J. LaRae Ferguson
In the past fifty years and more, when studying and writing about Sophocles’ Ajax, classical scholars have focused much of their attention on drawing out some coherent understanding of justice propounded by the author in his drama of anger, vengeance, and suicide. While Sophocles undeniably allows his remarkably humane Odysseus and eloquent Tecmessa to embody a new code of justice based on empathy and compassion, more central to his purposes, I argue, is his penetrating critique of the traditional heroic understanding of justice based on revenge and of the comfortable assumptions of his contemporary Athenian audience concerning their own city’s role as the moderate and just arbiter of the Hellenic world. By paralleling in his characters Athena and Ajax their insulted statuses and consequent desire to humiliate their offenders, Sophocles highlights the terrifying consequences of an “eye for an eye” system of justice, which leaves the weaker (in this case, mortals) utterly at the mercy of the stronger (here, immortals). Yet in this drama, mercy is just what neither goddess nor hero can understand. By twice refusing her aid, Ajax gains the implacable hatred of the insulted Athena, just as the sons of Atreus gain that of Ajax by denying him the arms of Achilles. Both goddess and hero view themselves as victims of the hubris of their offenders, and each is consumed throughout the play by a lust for vengeance, for the power to laugh at his humiliated enemy. Ajax commits his tragic suicide, however, upon his own recognition of his utter helplessness as a mere mortal attempting to defy the power of an avenging deity. His only recourse lies in the denial of the goodness of life itself, in the one absolute power reserved to a man: his own death. Dramatically engendered by the ancient code of justice by vengeance, the terrifying conflict between Athens’ two central mythic patrons demanded that Sophocles’ Athenian audience reevaluate their own city’s ability to remain untainted by the tyranny of power into which such a moral code must inevitably degenerate.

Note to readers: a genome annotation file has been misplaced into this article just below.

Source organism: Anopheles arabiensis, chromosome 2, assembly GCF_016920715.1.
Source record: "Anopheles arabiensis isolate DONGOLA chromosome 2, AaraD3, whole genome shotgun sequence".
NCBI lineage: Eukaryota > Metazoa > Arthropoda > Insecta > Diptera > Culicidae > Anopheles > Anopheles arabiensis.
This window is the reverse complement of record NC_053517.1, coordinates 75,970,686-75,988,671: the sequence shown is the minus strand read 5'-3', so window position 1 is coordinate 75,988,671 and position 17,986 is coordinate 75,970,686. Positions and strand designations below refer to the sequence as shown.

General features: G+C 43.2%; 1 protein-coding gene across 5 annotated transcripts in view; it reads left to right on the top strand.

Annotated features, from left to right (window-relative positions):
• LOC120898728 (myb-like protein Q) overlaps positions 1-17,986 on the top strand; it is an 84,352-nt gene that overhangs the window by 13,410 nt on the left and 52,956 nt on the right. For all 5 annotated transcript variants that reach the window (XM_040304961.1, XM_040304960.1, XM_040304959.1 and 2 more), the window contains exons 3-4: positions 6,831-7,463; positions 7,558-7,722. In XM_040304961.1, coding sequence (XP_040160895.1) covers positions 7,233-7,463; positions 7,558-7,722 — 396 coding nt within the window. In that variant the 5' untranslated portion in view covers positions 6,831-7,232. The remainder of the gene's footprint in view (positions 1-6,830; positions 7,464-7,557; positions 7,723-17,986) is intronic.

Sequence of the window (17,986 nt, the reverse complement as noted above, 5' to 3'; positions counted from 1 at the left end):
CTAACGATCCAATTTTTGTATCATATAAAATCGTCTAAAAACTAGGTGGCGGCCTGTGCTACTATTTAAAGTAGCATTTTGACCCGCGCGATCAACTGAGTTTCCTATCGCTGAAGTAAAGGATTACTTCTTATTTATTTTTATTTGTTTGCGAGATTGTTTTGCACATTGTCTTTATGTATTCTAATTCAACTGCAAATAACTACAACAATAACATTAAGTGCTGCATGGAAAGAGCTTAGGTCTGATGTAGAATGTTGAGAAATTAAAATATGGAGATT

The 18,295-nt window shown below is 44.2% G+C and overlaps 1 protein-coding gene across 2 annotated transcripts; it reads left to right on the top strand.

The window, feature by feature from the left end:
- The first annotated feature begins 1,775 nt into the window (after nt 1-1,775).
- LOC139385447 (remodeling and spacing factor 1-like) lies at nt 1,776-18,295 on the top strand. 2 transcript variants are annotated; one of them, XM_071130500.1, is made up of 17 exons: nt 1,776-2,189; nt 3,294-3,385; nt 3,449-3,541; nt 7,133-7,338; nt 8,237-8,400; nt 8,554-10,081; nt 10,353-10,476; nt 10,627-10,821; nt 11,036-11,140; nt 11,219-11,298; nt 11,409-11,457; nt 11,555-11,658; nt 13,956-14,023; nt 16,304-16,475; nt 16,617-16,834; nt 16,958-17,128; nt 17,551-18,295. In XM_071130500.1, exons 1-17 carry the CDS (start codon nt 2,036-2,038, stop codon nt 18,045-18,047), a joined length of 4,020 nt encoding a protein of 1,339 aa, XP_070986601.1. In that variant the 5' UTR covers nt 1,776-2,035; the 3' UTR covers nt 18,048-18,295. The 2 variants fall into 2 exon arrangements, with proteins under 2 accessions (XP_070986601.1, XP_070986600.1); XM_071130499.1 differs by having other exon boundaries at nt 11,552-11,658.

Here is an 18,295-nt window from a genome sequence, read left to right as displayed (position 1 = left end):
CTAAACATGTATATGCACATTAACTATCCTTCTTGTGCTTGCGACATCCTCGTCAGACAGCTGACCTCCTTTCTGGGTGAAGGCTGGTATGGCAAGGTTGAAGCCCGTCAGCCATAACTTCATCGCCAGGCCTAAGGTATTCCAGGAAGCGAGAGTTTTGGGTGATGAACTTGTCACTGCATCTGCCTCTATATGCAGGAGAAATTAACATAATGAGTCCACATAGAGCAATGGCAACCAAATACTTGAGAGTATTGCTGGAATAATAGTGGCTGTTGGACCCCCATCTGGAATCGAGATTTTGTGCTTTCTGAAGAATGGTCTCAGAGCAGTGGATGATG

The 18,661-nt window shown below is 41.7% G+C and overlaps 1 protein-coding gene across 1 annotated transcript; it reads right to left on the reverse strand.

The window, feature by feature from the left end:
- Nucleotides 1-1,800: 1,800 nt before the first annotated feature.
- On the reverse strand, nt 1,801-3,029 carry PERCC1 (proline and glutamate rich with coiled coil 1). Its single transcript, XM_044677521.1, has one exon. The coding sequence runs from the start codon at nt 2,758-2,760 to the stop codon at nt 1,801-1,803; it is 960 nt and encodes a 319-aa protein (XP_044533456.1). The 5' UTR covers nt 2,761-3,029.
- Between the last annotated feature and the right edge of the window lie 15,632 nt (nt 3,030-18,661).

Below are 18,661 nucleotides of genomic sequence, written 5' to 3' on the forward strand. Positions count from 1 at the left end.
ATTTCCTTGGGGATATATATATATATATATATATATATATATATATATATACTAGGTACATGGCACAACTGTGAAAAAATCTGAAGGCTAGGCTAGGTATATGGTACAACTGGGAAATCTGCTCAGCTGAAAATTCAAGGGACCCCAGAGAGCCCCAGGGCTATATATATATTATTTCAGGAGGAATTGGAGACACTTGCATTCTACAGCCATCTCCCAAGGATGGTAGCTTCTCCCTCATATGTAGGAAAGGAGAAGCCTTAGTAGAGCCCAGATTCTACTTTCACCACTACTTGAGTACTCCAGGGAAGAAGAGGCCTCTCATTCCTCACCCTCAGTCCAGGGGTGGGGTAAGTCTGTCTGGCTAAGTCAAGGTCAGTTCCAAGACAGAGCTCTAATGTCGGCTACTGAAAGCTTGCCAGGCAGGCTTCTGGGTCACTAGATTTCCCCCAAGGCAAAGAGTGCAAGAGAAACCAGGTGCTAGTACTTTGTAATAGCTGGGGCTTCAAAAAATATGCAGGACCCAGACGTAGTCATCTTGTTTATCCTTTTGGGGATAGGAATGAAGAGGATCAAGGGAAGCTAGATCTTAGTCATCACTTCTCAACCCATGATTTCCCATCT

The Next Generation: Papers by Undergraduate Classics Students